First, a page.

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Here are some answers to common questions about Interactive, if you have any other questions please add a comment below.
Are they flexible, permanent and waterproof just as any other acrylic paints?
Yes, Interactive is a professional artists' acrylic. They are lightfast and archival and can be combined with other acrylics. However, the more that you actually mix Interactive with other brands on your palette or canvas, the more they will act like conventional acrylics. Since the paint is designed to open up with water and has a longer curing time, I would not use them for an outdoor mural.
Can I use them as an underpainting or background under an oil painting?
Yes, you can.
I would really like to try the new paints, but can you tell me if I MUST use the slow-dryer medium to extend the work time, or is just using a water mist enough to slow it down?
When you work with Interactive, you'll find that it goes from being wet and slick, to tacky/sticky, to touch dry. It's at this tacky stage you'll feel your brush start to drag. That's the paint signaling you to add more moisture from the water sprayer or a wet brush, if you want to continue working wet-in-wet. I've found that in my studio in PA I can use water to keep my paint workable and reopen layers for about 3 -4 hours. How long water will reopen paint layers will depend on your environmental conditions, your surface, how thickly you paint and what mediums you've added. Adding Slow Medium to Interactive will make the paint accept moisture longer, thus providing artists with the ability to rehydrate using just water longer. After the first few hours, you'll need the Unlocking Formula if you want to reopen the layers.
And do I really need to use a medium to make it dry fast? Doesn't acrylic paint dry fast by itself, without the additional speed-drying medium?
All acrylics dry fast but Interactive dries differently. Since it doesn't form that immediate skin when it dries and takes 5-7 days to cure, you can reopen paint layers with water or even wet paint for the first few hours. So if you definitely do NOT want your paint to intermix, than adding the Fast Medium will make Interactive act more like a conventional acrylic and you will not be able to reopen the layer with water when its dry. It's good to add when you want to work quickly. I think that Interactive stays workable a bit longer than regular acrylics and has a longer open time. Sometimes I'll use a hair dryer to set my paint faster if I want to overpaint.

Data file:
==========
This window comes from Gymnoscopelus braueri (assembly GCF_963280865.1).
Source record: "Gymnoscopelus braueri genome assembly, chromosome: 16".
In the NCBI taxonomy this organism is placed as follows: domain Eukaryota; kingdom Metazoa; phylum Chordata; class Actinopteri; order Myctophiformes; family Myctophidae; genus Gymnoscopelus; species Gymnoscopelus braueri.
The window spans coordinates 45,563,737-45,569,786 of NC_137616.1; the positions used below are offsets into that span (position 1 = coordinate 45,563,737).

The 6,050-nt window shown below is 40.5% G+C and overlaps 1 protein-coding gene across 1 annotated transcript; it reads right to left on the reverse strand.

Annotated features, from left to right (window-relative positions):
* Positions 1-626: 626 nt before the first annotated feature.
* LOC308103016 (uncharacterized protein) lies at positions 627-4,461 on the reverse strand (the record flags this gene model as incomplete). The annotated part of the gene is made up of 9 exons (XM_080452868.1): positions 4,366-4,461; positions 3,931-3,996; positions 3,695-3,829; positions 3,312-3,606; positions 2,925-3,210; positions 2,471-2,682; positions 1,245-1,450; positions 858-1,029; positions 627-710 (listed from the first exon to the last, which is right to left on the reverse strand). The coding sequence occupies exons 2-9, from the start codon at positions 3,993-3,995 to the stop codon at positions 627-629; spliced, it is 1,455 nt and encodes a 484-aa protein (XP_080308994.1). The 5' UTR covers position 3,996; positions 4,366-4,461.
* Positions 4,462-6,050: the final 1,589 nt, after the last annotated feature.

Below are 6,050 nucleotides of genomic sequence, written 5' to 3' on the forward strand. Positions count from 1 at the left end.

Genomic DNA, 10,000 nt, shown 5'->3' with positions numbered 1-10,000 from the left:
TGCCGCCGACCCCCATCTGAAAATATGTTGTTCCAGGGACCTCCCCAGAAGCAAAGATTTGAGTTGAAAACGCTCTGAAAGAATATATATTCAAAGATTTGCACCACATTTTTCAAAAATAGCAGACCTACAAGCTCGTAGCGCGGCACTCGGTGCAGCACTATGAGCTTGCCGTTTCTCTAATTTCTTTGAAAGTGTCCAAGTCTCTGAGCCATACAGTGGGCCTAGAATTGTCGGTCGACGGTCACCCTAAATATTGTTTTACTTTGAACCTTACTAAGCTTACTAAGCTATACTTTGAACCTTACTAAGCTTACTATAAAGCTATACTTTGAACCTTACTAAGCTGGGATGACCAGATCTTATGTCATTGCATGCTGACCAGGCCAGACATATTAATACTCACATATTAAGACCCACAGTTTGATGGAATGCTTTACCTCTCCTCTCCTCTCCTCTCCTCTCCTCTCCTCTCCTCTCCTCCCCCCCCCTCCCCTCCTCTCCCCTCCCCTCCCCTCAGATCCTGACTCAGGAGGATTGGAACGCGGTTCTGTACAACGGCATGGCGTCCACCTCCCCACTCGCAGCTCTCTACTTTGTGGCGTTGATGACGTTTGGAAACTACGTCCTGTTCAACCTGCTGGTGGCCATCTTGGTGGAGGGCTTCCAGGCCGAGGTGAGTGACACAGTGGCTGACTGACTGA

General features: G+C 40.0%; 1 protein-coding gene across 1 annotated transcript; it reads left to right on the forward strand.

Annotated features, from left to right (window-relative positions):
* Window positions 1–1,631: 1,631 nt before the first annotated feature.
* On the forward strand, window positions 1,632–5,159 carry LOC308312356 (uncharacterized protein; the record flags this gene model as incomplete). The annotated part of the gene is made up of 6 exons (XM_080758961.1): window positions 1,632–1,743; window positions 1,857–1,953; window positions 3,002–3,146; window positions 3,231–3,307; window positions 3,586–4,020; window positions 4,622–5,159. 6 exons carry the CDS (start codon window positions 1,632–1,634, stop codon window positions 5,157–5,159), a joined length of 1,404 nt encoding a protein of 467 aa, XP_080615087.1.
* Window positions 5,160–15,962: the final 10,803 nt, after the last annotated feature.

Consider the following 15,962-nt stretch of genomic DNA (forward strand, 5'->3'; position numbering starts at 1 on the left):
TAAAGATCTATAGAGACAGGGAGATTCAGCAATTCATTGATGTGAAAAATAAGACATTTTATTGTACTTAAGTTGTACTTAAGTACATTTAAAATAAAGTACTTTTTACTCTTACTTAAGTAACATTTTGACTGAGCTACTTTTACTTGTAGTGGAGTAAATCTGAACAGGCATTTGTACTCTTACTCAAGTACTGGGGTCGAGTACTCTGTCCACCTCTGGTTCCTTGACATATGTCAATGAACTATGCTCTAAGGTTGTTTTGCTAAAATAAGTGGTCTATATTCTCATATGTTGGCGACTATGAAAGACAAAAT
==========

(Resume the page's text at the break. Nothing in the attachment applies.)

I'm taking my lessons from a DVD and need to know if the color names would be the same as those used by other traditional acrylics?
I'm not familiar with this DVD so I don't know how the DVD refers to colors or paints. Paint names may be the same (like Cobalt Blue, Cadmium Red Medium) or they may be different (Permanent Rose, Naples Yellow). What gives paint its color is the pigment. For example, a Cad Red Medium will be using PR 108. You should compare pigments in the paints, which should be listed on the tubes as well as in a color chart.
Do they dry with a matte finish or a sheen?
Straight form the tube Interactive dries with more of a satin finish, not bright and shiny like old-style acrylics. When you add more water or medium, that will affect the sheen. Sheens are best controlled when you varnish your paintings at the end. Varnishing a finished painting will help you address the sheen for aesthetic purposes as well as protect the painting. We make water based varnishes that don't contain solvents which may not affect your allergies.
Are they a fine artist grade product, with all the pigment properties to make them archival? I don't want to use any student-grade products at this point in my life. I don't have time to re-learn anything.
These are archival, light fast and professional. You'll find that they have nice buttery consistency with fantastic pigment load.
Additional FAQ's can be found on the Atelier Interactive FAQ page .